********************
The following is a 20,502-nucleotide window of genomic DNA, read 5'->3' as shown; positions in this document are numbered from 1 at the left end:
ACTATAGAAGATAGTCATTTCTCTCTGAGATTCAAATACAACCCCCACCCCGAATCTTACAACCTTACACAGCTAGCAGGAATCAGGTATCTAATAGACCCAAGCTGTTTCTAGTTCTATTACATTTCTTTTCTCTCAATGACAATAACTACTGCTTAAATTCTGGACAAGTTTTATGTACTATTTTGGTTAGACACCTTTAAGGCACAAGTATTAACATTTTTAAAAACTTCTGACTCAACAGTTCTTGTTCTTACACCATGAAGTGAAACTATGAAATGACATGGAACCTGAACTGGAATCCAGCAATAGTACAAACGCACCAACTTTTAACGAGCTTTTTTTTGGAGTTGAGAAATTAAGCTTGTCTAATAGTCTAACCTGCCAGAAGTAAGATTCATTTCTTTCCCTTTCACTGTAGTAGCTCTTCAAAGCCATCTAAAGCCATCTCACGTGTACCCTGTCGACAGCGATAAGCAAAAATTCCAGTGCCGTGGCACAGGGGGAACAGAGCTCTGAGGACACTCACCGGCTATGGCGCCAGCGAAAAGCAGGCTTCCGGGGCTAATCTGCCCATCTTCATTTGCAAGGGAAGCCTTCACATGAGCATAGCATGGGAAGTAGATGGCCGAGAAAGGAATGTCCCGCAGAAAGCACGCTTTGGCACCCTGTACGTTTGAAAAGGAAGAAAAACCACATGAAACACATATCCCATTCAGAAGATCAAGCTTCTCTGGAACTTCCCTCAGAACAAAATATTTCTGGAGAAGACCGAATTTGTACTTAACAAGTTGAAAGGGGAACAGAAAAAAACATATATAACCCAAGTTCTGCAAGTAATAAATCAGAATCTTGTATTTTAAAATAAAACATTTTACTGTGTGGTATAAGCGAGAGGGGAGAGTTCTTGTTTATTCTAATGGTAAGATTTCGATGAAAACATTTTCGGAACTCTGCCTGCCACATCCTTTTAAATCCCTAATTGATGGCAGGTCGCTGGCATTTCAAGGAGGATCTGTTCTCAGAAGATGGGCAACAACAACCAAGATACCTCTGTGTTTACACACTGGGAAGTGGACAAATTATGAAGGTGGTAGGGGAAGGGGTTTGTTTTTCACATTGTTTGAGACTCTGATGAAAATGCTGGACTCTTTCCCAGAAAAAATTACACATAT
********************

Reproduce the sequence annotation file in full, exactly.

The following is a 20,502-nucleotide window of genomic DNA, read 5'->3' as shown; positions in this document are numbered from 1 at the left end:
ACTATAGAAGATAGTCATTTCTCTCTGAGATTCAAATACAACCCCCACCCCGAATCTTACAACCTTACACAGCTAGCAGGAATCAGGTATCTAATAGACCCAAGCTGTTTCTAGTTCTATTACATTTCTTTTCTCTCAATGACAATAACTACTGCTTAAATTCTGGACAAGTTTTATGTACTATTTTGGTTAGACACCTTTAAGGCACAAGTATTAACATTTTTAAAAACTTCTGACTCAACAGTTCTTGTTCTTACACCATGAAGTGAAACTATGAAATGACATGGAACCTGAACTGGAATCCAGCAATAGTACAAACGCACCAACTTTTAACGAGCTTTTTTTTGGAGTTGAGAAATTAAGCTTGTCTAATAGTCTAACCTGCCAGAAGTAAGATTCATTTCTTTCCCTTTCACTGTAGTAGCTCTTCAAAGCCATCTAAAGCCATCTCACGTGTACCCTGTCGACAGCGATAAGCAAAAATTCCAGTGCCGTGGCACAGGGGGAACAGAGCTCTGAGGACACTCACCGGCTATGGCGCCAGCGAAAAGCAGGCTTCCGGGGCTAATCTGCCCATCTTCATTTGCAAGGGAAGCCTTCACATGAGCATAGCATGGGAAGTAGATGGCCGAGAAAGGAATGTCCCGCAGAAAGCACGCTTTGGCACCCTGTACGTTTGAAAAGGAAGAAAAACCACATGAAACACATATCCCATTCAGAAGATCAAGCTTCTCTGGAACTTCCCTCAGAACAAAATATTTCTGGAGAAGACCGAATTTGTACTTAACAAGTTGAAAGGGGAACAGAAAAAAACATATATAACCCAAGTTCTGCAAGTAATAAATCAGAATCTTGTATTTTAAAATAAAACATTTTACTGTGTGGTATAAGCGAGAGGGGAGAGTTCTTGTTTATTCTAATGGTAAGATTTCGATGAAAACATTTTCGGAACTCTGCCTGCCACATCCTTTTAAATCCCTAATTGATGGCAGGTCGCTGGCATTTCAAGGAGGATCTGTTCTCAGAAGATGGGCAACAACAACCAAGATACCTCTGTGTTTACACACTGGGAAGTGGACAAATTATGAAGGTGGTAGGGGAAGGGGTTTGTTTTTCACATTGTTTGAGACTCTGATGAAAATGCTGGACTCTTTCCCAGAAAAAATTACACATAT